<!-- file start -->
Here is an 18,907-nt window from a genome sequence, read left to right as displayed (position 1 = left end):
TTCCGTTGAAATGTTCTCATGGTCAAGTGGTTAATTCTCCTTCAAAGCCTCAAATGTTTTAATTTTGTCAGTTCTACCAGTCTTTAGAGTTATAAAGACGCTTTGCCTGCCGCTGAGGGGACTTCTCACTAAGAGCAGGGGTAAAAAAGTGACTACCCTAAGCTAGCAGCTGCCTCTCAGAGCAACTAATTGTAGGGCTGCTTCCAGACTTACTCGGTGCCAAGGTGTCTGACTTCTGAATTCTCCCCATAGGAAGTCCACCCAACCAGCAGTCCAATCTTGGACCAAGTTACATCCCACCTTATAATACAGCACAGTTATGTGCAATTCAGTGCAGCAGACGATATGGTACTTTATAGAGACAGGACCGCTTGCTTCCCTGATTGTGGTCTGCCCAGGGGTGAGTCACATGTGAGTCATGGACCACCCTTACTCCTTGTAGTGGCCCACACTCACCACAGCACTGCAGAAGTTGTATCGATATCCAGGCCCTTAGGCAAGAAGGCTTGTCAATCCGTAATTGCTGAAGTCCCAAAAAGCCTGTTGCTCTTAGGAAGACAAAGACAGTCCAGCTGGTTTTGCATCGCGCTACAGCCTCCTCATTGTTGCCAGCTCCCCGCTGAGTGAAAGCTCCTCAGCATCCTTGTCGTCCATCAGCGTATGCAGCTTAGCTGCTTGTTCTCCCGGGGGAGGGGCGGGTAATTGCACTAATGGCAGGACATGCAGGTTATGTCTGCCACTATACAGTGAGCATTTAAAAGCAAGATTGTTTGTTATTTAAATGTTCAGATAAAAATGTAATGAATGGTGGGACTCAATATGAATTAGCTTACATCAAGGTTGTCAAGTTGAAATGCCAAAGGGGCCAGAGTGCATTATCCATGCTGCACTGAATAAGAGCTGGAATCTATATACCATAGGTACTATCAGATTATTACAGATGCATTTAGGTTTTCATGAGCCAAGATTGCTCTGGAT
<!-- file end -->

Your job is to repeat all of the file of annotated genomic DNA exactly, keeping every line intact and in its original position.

Here is an 18,907-nt window from a genome sequence, read left to right as displayed (position 1 = left end):
TTCCGTTGAAATGTTCTCATGGTCAAGTGGTTAATTCTCCTTCAAAGCCTCAAATGTTTTAATTTTGTCAGTTCTACCAGTCTTTAGAGTTATAAAGACGCTTTGCCTGCCGCTGAGGGGACTTCTCACTAAGAGCAGGGGTAAAAAAGTGACTACCCTAAGCTAGCAGCTGCCTCTCAGAGCAACTAATTGTAGGGCTGCTTCCAGACTTACTCGGTGCCAAGGTGTCTGACTTCTGAATTCTCCCCATAGGAAGTCCACCCAACCAGCAGTCCAATCTTGGACCAAGTTACATCCCACCTTATAATACAGCACAGTTATGTGCAATTCAGTGCAGCAGACGATATGGTACTTTATAGAGACAGGACCGCTTGCTTCCCTGATTGTGGTCTGCCCAGGGGTGAGTCACATGTGAGTCATGGACCACCCTTACTCCTTGTAGTGGCCCACACTCACCACAGCACTGCAGAAGTTGTATCGATATCCAGGCCCTTAGGCAAGAAGGCTTGTCAATCCGTAATTGCTGAAGTCCCAAAAAGCCTGTTGCTCTTAGGAAGACAAAGACAGTCCAGCTGGTTTTGCATCGCGCTACAGCCTCCTCATTGTTGCCAGCTCCCCGCTGAGTGAAAGCTCCTCAGCATCCTTGTCGTCCATCAGCGTATGCAGCTTAGCTGCTTGTTCTCCCGGGGGAGGGGCGGGTAATTGCACTAATGGCAGGACATGCAGGTTATGTCTGCCACTATACAGTGAGCATTTAAAAGCAAGATTGTTTGTTATTTAAATGTTCAGATAAAAATGTAATGAATGGTGGGACTCAATATGAATTAGCTTACATCAAGGTTGTCAAGTTGAAATGCCAAAGGGGCCAGAGTGCATTATCCATGCTGCACTGAATAAGAGCTGGAATCTATATACCATAGGTACTATCAGATTATTACAGATGCATTTAGGTTTTCATGAGCCAAGATTGCTCTGGAT